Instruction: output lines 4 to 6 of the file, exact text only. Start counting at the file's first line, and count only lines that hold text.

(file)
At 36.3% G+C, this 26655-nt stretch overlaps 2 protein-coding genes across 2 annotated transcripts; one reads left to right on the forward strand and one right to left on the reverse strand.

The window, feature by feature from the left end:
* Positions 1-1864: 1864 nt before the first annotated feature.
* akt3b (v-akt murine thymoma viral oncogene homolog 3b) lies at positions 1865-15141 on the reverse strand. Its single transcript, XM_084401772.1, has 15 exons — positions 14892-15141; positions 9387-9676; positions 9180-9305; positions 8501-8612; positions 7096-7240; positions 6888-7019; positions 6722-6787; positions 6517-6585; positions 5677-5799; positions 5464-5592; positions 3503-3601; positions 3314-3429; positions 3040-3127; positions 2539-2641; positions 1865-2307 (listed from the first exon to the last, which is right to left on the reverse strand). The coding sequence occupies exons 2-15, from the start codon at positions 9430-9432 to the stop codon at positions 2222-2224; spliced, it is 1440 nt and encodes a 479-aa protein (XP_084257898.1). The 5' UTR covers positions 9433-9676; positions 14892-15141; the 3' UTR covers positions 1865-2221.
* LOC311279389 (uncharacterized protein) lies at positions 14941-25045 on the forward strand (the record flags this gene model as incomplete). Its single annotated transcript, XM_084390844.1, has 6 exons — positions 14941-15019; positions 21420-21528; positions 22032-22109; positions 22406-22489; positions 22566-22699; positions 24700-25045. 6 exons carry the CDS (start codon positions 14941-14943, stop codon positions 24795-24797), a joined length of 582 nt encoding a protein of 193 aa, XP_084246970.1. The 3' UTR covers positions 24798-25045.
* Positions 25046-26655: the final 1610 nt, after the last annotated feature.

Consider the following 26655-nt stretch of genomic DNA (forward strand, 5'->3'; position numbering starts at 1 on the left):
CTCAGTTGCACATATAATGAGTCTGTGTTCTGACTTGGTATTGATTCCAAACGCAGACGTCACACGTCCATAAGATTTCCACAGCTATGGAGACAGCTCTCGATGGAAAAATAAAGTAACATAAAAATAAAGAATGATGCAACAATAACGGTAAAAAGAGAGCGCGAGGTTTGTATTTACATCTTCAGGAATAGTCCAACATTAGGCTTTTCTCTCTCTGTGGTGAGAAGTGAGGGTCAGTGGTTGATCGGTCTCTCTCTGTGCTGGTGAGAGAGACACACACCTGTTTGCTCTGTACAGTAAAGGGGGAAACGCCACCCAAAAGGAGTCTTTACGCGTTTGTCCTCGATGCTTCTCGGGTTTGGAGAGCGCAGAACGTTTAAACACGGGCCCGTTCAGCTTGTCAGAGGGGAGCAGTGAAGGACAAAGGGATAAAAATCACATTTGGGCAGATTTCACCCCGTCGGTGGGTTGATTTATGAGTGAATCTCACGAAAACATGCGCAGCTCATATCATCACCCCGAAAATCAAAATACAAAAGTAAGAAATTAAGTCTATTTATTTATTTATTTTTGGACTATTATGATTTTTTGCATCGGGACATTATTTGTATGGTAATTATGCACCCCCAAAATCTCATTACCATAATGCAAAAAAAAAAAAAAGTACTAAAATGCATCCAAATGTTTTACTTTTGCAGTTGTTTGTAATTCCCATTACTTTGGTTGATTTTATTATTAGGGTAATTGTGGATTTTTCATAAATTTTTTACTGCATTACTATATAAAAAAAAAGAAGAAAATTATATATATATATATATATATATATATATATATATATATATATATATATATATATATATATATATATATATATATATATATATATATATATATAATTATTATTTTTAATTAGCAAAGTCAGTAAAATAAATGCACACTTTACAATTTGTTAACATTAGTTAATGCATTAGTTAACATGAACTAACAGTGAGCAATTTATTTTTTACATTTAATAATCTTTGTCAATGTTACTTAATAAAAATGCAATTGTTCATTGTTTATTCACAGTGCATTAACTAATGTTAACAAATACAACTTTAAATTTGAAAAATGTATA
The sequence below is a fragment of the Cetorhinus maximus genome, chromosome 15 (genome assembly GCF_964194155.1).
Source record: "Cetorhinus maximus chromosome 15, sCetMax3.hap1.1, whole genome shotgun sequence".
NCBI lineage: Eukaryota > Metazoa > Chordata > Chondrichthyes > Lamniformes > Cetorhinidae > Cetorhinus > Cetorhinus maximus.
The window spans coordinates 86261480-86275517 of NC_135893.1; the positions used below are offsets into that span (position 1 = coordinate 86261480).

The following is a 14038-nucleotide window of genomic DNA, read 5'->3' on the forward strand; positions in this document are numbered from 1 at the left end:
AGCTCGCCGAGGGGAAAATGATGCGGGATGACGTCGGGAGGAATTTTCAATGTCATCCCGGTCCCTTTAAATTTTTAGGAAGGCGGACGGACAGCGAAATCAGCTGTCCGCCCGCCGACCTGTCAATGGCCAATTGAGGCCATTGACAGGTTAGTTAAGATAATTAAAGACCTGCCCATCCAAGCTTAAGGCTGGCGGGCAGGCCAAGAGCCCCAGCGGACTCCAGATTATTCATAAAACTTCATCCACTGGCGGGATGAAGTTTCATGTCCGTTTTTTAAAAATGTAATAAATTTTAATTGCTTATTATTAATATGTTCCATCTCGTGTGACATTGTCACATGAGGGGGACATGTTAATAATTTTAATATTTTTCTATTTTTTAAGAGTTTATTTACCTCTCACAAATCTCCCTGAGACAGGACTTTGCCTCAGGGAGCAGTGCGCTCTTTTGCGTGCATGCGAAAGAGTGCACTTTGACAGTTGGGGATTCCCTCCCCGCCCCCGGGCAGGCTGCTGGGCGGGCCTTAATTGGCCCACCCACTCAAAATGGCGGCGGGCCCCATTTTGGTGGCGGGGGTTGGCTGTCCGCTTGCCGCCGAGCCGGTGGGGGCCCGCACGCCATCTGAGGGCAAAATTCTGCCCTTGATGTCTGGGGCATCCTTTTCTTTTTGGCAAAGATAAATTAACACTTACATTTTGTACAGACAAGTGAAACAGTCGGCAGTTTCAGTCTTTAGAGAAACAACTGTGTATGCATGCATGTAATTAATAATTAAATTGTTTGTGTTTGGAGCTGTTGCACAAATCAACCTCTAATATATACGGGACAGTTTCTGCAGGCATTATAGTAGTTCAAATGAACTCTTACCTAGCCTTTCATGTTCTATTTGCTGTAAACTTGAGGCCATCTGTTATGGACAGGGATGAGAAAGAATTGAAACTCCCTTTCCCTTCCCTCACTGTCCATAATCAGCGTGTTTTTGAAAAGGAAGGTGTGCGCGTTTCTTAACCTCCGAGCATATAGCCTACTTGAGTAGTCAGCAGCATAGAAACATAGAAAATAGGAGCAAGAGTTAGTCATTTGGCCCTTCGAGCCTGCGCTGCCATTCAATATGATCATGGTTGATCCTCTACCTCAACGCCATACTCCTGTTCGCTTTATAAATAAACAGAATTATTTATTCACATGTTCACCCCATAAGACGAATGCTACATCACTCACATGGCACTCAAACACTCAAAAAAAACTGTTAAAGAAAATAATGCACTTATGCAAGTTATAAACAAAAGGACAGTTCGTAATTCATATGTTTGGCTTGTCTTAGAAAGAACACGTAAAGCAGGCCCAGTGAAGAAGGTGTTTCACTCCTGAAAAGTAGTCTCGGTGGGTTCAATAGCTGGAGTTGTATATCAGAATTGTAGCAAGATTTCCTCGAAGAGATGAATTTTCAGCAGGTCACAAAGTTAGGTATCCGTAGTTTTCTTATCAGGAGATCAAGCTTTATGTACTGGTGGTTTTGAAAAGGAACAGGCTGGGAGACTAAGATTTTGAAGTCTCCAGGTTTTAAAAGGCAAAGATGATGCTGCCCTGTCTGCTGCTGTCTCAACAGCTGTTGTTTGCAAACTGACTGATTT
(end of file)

* akt3b (v-akt murine thymoma viral oncogene homolog 3b) lies at positions 1865-15141 on the reverse strand. Its single transcript, XM_084401772.1, has 15 exons — positions 14892-15141; positions 9387-9676; positions 9180-9305; positions 8501-8612; positions 7096-7240; positions 6888-7019; positions 6722-6787; positions 6517-6585; positions 5677-5799; positions 5464-5592; positions 3503-3601; positions 3314-3429; positions 3040-3127; positions 2539-2641; positions 1865-2307 (listed from the first exon to the last, which is right to left on the reverse strand). The coding sequence occupies exons 2-15, from the start codon at positions 9430-9432 to the stop codon at positions 2222-2224; spliced, it is 1440 nt and encodes a 479-aa protein (XP_084257898.1). The 5' UTR covers positions 9433-9676; positions 14892-15141; the 3' UTR covers positions 1865-2221.
* LOC311279389 (uncharacterized protein) lies at positions 14941-25045 on the forward strand (the record flags this gene model as incomplete). Its single annotated transcript, XM_084390844.1, has 6 exons — positions 14941-15019; positions 21420-21528; positions 22032-22109; positions 22406-22489; positions 22566-22699; positions 24700-25045. 6 exons carry the CDS (start codon positions 14941-14943, stop codon positions 24795-24797), a joined length of 582 nt encoding a protein of 193 aa, XP_084246970.1. The 3' UTR covers positions 24798-25045.
* Positions 25046-26655: the final 1610 nt, after the last annotated feature.